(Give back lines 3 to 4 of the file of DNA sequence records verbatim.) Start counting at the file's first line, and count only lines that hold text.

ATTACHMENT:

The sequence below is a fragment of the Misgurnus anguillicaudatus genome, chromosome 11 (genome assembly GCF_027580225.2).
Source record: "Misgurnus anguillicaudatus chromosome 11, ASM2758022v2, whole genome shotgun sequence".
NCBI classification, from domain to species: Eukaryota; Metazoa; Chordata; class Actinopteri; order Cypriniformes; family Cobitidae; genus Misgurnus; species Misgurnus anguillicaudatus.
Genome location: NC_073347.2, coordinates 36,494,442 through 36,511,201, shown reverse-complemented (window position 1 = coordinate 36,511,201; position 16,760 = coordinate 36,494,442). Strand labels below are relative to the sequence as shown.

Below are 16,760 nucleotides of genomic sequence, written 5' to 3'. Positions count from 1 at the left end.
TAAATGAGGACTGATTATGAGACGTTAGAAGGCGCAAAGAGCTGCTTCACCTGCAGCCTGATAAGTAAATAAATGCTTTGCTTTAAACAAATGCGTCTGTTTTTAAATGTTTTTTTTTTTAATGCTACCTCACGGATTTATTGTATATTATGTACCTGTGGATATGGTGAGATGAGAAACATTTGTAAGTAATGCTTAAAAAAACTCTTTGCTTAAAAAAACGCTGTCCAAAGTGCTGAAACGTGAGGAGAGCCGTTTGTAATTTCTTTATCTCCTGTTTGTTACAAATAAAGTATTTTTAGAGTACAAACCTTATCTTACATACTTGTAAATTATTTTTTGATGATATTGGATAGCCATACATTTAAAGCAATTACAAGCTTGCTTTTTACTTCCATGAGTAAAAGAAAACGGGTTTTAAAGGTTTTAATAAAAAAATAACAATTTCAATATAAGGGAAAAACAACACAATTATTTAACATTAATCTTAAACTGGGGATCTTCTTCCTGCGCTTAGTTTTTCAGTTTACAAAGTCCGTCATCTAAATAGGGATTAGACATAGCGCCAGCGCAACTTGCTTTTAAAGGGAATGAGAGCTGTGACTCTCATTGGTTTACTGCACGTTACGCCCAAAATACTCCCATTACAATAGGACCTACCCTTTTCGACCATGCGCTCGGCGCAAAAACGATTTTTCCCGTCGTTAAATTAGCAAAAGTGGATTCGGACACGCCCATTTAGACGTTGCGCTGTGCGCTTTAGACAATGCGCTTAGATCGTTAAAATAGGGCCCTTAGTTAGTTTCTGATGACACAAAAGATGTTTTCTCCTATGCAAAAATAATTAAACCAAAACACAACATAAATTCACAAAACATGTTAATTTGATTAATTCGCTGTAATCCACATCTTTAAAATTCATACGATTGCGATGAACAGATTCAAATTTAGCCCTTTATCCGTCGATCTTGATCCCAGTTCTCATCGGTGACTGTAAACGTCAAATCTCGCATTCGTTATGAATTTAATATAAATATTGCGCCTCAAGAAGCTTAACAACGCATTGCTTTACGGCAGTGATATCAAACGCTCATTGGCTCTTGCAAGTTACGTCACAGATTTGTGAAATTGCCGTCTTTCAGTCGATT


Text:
NCBI classification, from domain to species: Eukaryota; Metazoa; Chordata; class Actinopteri; order Cypriniformes; family Cobitidae; genus Misgurnus; species Misgurnus anguillicaudatus.
Genome location: NC_073347.2, coordinates 36,494,442 through 36,511,201, shown reverse-complemented (window position 1 = coordinate 36,511,201; position 16,760 = coordinate 36,494,442). Strand labels below are relative to the sequence as shown.